Layers - new work by Aaron Thornburg
Catalpa trees, tall, with stunning heart-shaped leaves, shed allergy-inducing cotton wisps all over the King Park neighborhood in the spring and form long, vanilla bean-like pods in the fall. Catalpas are considered a “pioneer species,” a hardy species of tree which is “the first to colonize previously disrupted or damaged ecosystems, beginning a chain of ecological succession that ultimately leads to a more biodiverse steady-state ecosystem.” Basically, they move in when nothing else will grow and help make an area amenable to other growth.
It’s a stunning metaphor for the pioneering growth that is happening in the King Park area, as projects are beginning which will lay the groundwork for even more creative and sustainable development. Aaron Thornburg, whose beautiful new work shows in the City Gallery this month, spent the last few weeks wandering the area between 16th and 22nd streets, and College and the Monon in the King Park neighborhood, observing, studying, and gathering both natural and man-made materials. As he meandered, he was struck by the contrasts in this neighborhood. These particular few blocks are the site of Indiana’s Rebuilding Neighborhoods pilot project, a designated “smart growth” area, encompassing 602 vacant land parcels, 170 public and no tax properties and 120 vacant addresses destined for revitalization. The King Park Area Development Corporation is hard at work in this area, taking empty and abandoned lots and building new homes on them.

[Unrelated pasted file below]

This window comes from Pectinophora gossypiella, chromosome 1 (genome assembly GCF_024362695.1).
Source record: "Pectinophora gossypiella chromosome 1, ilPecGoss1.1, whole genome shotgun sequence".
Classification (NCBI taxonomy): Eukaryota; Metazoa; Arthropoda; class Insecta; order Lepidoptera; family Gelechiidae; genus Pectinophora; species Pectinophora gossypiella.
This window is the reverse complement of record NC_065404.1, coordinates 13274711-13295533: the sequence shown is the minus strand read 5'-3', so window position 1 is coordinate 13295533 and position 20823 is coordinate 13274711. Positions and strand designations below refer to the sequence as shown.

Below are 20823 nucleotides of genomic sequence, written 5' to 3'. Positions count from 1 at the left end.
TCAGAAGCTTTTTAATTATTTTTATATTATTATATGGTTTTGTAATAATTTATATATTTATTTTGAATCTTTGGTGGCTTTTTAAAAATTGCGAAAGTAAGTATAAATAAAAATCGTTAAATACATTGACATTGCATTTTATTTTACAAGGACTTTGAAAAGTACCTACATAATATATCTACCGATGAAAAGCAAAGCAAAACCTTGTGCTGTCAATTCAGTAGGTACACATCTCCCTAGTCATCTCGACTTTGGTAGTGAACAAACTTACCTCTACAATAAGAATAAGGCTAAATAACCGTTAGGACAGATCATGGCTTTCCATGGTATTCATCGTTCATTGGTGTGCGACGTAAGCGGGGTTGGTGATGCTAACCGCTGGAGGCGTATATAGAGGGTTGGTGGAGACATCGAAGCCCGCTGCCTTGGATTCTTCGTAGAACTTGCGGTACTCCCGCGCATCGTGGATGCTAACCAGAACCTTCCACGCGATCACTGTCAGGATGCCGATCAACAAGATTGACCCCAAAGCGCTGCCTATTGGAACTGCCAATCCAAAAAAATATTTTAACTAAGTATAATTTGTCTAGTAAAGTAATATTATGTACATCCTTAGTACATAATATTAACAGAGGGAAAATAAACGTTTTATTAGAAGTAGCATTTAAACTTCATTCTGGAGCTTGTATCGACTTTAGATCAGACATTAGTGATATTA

Some of Thornburg’s pieces feature foliage-collaged images of these angular, modern homes. He says, “The stark contrast between development and nature has always struck me aesthetically, both inspiring my visual sensibilities and the concept of my work. With the ever increasing complexity of the modern world I strive to realize, in my art, a return to simplicity. Juxtaposing the materials of nature with those of modern construction, I try and portray a balance between the natural world and man's creation.” In Thornburg’s work, clean cast concrete geometric forms pair with the natural dynamism of plants, roots, seeds, salvaged wood and moss.
Thornburg was also moved by the history of this area, the “layers,” and reflects that in his stratified concrete sculptures, some layered with found manmade objects (like pieces of a historic Presbyterian church pew), and others featuring natural elements, including leaves, root systems, and the long dried catalpa pods. The 1941 Sanborn Fire Insurance maps of this neighborhood also appear in several of the pieces, adding seamlessly to Thornburg’s articulation of this neighborhood in transition.
Every month, the City Gallery celebrates the neighborhoods of this city through art. We extol the pioneers, the historians, the story tellers, the people and businesses who are making this city even better. Come see Aaron Thornburg’s celebration of King Park. Tell us why you love your neighborhood . . . and if you want to know more of the hidden stories of your favorite downtown haunts, check out Historic Indianapolis.com, for a daily dose of history and story about all the places we love.